Vasectomy and Sexual Satisfaction

Vasectomy and Sexual Satisfaction

Vasectomy, while perhaps a daunting decision, is actually an easy procedure that brings more sexual satisfaction to a couple, according to a study published in the Journal of Sexual Medicine.

Vasectomy Improves Sex Lives

According to “The Effect of Vasectomy on the Sexual Life of Couples,” which is available online, having a vasectomy doesn’t frustrate a man’s sexual capacity in any way. Also, for women whose partners have a vasectomy, sex may be surprisingly better.

What’s a Vasectomy?

A vasectomy is a quick and simple surgery performed on man for permanent contraception. It includes closing off the pathway that sperm cells use to go from the testicles, where they’re created, to the ejaculatory “pipeline” where they combine with different liquids to create semen. (Semen is discharged through the urethra when a man has a climax.) The recovery time is only one to two days.

Then it may take three months to have the full effect, but eventually sperm will not join the seminal fluid. Semen is still discharged, but it contains no sperm at that point, eliminating the risk of pregnancy. You can read more about the procedure in our previous blog, The Vasectomy Procedure.

Creating a Study to Evaluate Vasectomy and Sexual Satisfaction

While a vasectomy is not a difficult procedure, it may take some time for a couple to mentally settle on it as a contraceptive solution. So, because it is sometimes difficult for a man to come to terms with a vasectomy and potential subsequent issues, scientists from Austria, Egypt, and Canada wanted to study the effect of this procedure on the couples in the bedroom.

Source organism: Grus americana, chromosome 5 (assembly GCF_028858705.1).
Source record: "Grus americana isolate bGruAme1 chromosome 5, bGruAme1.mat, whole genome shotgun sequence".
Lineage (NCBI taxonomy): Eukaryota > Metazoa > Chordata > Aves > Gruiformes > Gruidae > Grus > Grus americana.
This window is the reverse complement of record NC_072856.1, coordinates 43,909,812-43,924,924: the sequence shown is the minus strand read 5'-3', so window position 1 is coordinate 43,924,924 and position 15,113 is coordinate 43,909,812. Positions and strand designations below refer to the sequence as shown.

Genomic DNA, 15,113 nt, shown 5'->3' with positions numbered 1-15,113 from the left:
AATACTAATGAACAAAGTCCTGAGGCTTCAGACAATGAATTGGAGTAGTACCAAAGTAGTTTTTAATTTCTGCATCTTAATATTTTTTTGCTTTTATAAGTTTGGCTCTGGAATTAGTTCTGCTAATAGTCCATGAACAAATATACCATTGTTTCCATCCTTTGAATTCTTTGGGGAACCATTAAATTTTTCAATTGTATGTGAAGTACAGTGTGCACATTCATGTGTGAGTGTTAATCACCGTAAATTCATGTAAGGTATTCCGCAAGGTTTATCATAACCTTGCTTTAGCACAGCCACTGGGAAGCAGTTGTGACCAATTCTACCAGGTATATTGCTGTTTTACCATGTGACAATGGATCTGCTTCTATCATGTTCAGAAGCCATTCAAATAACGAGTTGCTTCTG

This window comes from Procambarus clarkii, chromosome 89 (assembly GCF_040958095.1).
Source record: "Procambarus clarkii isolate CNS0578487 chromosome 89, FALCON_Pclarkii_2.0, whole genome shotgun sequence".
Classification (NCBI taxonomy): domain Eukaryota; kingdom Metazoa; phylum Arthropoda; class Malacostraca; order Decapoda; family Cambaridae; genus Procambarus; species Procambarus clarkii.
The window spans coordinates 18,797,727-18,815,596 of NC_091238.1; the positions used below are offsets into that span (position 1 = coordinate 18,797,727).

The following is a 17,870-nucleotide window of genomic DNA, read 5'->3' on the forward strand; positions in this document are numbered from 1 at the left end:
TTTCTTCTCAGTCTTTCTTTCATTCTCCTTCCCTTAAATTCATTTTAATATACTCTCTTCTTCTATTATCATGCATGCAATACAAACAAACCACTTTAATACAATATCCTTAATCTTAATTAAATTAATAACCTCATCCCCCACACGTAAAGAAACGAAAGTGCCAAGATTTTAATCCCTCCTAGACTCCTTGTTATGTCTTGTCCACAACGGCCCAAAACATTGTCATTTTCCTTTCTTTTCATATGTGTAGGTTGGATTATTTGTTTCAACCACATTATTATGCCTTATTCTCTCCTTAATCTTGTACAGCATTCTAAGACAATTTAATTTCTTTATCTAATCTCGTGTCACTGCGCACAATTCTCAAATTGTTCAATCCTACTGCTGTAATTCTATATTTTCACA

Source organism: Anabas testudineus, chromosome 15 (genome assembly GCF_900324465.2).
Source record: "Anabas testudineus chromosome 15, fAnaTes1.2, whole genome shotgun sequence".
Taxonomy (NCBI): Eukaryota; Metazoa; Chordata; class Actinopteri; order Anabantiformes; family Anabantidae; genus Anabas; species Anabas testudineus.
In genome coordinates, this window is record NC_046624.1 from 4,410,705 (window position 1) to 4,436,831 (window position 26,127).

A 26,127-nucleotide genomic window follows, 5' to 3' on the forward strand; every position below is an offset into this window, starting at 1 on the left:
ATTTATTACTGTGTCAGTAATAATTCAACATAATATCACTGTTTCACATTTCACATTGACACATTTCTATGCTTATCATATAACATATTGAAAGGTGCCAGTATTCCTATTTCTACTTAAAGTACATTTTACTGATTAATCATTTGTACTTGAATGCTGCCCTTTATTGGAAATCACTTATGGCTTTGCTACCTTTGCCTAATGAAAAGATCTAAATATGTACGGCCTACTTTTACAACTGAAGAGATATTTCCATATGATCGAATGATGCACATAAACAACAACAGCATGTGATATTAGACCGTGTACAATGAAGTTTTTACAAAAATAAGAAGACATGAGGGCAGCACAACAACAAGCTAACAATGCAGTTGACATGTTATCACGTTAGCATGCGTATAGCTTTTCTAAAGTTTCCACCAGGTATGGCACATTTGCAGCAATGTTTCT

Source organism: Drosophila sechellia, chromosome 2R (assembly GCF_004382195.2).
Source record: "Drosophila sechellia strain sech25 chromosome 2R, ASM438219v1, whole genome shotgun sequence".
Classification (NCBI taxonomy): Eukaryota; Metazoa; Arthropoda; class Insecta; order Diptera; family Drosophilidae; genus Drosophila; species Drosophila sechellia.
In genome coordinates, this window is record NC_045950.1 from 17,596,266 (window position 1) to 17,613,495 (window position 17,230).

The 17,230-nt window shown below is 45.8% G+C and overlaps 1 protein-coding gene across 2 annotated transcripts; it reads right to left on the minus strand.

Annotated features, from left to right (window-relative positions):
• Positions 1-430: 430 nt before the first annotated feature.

They enlisted 76 couples in their study. The ladies averaged 37 years of age and the men, 39.

Measuring the Vasectomy and Sexual Satisfaction 

The couples took questionnaires twice during the investigation time frame – once about seven days before the vasectomy and again around a half year later. Men completed the International Index of Erectile Function (IIEF), which evaluates erectile strength, orgasm, desire, satisfaction with intercourse, and overall satisfaction. 

The women completed the Female Sexual Function Index (FSFI), intended to assess their desire, arousal, vaginal lubrication; orgasm, satisfaction, and pain.

The Results: Men

At the half year point, the men’s IIEF scores hadn’t changed for the most part, which means their sexual abilities and satisfaction after the vasectomy was pretty much equivalent to scores prior to the surgery.

The circumstance for the ladies, however, indicated otherwise! And for the better!

The Results: Women

Generally, women had improved scores on the FSFI, particularly for the areas of desire, excitement, climax, lubrication, and fulfillment.

For what reason did the women have more positives? The specialists hypothesize that after their partner’s vasectomy, they may have been able to relax more without fear of pregnancy. Essentially, they could enjoy the moment without the lurking knowledge of unwanted pregnancy!

Bottom Line: Vasectomy is Like an Aphrodisiac

Ninety-three percent of the men and 96% of the women said they would suggest vasectomy to others. Maybe skip the oysters, since they may not be the aphrodisiac you’ve always thought, and go for the vasectomy! Vasectomy and sexual satisfaction? Who knew!?o

Vasectomy and Sexual Satisfaction
Surprisingly, women's sexual satisfaction improves all around after vasectomy.

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